This IT professional thinks she can oust Senate president Peter Courtney

The Senate president faces his first Democratic challenger in 33 years. 


Peter Courtney has been Senate president forever.

At least that’s how it seems to his critics. The Democratic leader has served for 33 years. If he finishes his term in 2019, he’ll break the record for longest-serving Oregon legislator.

In all that time, he’s never faced a Democratic challenger.

Until now. Enter Joyce Judy, a software project manager facing Courtney in the May primary.

Joyce JudySenate Candidate Joyce Judy

Like Courtney’s other critics, Judy says Courtney kills countless bills for no good reason.

She singles out two measures Courtney voted against: a no cause eviction law, and House Joint Resolution 203, which would have affirmed healthcare as a fundamental right for all Oregonians.

The legislation passed the house but died on Courtney’s desk.  

“Another good bill gone to the graveyard,” Judy says.“I really would like to see a cultural change in how the Senate votes.”


“Another good bill gone to the graveyard,” Judy says.“I really would like to see a cultural change in how the Senate votes.”


Judy's candidacy grew out of her frustration with Courtney’s approach. She says he only advances bills with bipartisan support, even when Democrats could pass the legislation on their own.

One idea Courtney nixed struck particularly hard—the National Popular Vote. That proposal, to upend the electoral college system with a straightforward tally, has been a longtime pet project of Judy’s. She supported it since John Koza floated the idea in 2006.

Koza seems to have noticed. The computer scientist recently donated $30,000 to the Judy campaign. Her next biggest contribution, $5,875, comes from Ainsley Shea, a firm that lobbies for the National Popular Vote.



“I view that donation as a thank you rather than bribery or something like that,” Judy says of Koza’s contribution.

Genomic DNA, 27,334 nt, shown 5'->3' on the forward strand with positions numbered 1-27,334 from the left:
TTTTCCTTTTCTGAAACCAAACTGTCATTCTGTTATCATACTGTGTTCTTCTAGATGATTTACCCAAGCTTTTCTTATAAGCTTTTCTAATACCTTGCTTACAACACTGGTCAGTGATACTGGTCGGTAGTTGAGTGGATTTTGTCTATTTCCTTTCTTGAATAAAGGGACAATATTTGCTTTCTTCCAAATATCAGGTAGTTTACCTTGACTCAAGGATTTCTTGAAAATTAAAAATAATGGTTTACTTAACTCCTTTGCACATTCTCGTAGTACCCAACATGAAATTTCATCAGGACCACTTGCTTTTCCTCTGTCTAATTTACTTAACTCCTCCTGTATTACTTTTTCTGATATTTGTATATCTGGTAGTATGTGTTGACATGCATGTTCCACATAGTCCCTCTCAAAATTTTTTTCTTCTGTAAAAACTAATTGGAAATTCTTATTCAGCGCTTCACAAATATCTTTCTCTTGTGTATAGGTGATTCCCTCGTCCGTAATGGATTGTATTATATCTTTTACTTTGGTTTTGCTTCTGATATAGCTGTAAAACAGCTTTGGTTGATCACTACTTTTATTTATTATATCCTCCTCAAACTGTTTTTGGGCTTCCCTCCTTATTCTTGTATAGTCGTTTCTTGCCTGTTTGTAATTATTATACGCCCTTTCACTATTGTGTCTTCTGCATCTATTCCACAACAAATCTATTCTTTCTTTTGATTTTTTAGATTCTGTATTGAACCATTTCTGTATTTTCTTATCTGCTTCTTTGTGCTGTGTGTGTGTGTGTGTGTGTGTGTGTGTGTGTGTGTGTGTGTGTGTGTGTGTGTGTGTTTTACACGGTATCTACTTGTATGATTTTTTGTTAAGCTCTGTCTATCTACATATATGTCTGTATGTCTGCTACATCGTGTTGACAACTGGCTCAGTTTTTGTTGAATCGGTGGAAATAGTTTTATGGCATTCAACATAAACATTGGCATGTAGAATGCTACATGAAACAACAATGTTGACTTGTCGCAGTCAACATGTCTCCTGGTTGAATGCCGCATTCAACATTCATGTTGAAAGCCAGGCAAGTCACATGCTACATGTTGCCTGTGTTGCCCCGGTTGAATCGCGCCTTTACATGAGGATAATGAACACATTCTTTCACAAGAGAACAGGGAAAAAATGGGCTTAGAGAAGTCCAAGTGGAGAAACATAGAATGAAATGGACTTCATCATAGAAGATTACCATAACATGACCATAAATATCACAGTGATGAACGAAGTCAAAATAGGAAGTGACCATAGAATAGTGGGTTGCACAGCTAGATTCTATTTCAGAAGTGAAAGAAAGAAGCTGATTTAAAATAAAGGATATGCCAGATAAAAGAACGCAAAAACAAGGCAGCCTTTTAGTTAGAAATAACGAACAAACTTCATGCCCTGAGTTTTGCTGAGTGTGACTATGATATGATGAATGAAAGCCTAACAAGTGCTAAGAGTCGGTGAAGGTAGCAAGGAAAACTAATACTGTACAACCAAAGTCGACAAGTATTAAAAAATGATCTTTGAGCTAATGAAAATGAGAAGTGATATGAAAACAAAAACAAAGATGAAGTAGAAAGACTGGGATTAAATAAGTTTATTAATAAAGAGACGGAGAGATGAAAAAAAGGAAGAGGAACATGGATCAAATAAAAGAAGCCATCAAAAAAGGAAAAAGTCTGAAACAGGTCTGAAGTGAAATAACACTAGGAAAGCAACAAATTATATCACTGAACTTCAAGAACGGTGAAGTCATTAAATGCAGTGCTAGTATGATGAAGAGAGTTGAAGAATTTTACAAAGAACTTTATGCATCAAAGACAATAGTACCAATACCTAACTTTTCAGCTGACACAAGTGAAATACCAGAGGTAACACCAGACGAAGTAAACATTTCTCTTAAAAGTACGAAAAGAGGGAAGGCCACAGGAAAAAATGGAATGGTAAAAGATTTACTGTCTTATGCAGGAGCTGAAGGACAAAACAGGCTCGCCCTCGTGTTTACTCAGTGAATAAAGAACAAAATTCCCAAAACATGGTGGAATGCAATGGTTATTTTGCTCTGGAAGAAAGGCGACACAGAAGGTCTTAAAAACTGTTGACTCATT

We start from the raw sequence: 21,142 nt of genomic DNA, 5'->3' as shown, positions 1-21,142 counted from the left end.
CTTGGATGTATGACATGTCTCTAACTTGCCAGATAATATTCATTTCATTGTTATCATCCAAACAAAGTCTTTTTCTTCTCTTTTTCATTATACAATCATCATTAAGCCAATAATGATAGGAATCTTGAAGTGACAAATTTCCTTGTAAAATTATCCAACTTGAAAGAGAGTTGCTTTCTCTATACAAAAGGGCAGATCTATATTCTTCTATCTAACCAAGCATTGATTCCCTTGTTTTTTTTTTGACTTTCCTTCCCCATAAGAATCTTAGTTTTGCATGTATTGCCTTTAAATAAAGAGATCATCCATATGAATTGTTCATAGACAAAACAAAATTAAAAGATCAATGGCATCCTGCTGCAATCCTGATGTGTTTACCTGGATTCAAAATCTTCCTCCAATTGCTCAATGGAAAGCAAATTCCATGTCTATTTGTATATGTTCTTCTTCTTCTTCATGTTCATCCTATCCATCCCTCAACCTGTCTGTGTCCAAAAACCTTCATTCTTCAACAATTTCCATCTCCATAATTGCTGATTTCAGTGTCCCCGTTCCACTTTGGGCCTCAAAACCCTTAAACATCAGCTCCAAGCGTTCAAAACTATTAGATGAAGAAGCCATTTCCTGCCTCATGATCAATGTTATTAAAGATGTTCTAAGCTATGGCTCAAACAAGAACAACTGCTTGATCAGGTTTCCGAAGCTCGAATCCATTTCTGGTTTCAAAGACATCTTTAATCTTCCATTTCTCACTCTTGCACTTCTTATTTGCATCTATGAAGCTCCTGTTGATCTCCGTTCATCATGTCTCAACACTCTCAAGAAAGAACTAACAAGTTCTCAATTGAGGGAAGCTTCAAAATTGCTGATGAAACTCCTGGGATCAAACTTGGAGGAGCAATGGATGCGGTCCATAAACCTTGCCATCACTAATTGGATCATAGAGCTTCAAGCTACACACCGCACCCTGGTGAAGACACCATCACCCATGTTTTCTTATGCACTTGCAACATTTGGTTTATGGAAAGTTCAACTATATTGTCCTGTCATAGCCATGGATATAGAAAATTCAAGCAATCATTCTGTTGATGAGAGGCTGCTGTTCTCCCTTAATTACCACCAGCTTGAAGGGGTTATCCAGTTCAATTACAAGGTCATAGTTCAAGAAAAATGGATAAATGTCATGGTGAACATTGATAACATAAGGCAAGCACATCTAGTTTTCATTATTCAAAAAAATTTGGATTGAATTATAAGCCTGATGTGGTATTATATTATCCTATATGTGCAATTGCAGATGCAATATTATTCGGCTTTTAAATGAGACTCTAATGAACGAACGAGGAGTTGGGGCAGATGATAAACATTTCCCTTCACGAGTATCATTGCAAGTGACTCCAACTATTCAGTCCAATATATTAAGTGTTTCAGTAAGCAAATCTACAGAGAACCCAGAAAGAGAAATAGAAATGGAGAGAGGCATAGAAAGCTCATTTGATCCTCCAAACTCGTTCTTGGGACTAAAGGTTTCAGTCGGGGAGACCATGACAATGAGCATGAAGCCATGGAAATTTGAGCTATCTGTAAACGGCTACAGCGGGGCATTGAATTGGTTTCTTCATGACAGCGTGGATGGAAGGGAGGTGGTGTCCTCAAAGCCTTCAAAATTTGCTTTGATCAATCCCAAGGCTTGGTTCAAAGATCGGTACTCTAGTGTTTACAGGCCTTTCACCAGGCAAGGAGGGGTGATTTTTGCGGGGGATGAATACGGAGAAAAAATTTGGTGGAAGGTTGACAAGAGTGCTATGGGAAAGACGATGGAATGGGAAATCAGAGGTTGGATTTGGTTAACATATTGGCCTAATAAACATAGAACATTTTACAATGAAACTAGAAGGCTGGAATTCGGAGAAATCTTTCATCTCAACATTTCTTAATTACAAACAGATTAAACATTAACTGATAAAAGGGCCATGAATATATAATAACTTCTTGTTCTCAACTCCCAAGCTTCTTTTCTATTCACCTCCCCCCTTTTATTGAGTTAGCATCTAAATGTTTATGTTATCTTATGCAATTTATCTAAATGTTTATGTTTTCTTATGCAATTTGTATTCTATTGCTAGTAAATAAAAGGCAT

She’s up against Courtney’s large war chest. He’s received donations from Portland General Electric and Pacificorp, Political Action Committees representing realtors and health care associations, and concrete and soft drink companies. He’s spent more than $22,000 on surveys and polls.


“She’s got a real steep hill to climb,” says lobbyist Len Bergstein. “The conventional wisdom is that he’s going to win.”


Judy says she leans further left than Courtney. She’s prioritizing the Clean Energy Jobs bill and wants to declare state emergencies for housing and homelessness. Her solution to PERS involves bumping up the corporate tax rate.

“I know corporations would say cut cut cut,” she says. “We’re in a situation where we can’t cut services right now. I would like to see where corporations say we can expand revenue.”

Since Courtney took office years ago, Judy says, the electorate has leaned further left too. “I think he’s kind of lost touch with where people are,” she says. “People are more progressive today than they have been in the past.”


“I know corporations would say cut cut cut,” Judy says. “We’re in a situation where we can’t cut services right now. I would like to see where corporations say we can expand revenue.”


Courtney and Judy are polar opposites when it comes to governing experience. A political neophyte, Judy moved to Oregon five years ago, she says, “as one of the millions of California transplants.” She worked in software project management for Charles Schwab before deciding to run for office.

“Obviously I will have a lot to learn but I’m open,” she says. “Political experience can sometimes be a detriment rather than a positive.”



Can Joyce Judy be the one to end Courtney’s 33-year winning streak?

“She’s got a real steep hill to climb,” says lobbyist Len Bergstein. “The conventional wisdom is that he’s going to win.”

Voters in the 11th district think highly of Courtney, Bergstein says. They’ve grown accustomed to his style.

Even Judy isn’t sure about her chances.

“I hope they’re very good,” she says. “I mean, I’m not going to say they’re bad.”


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Caleb Diehl

Caleb Diehl is a reporter at Oregon Business

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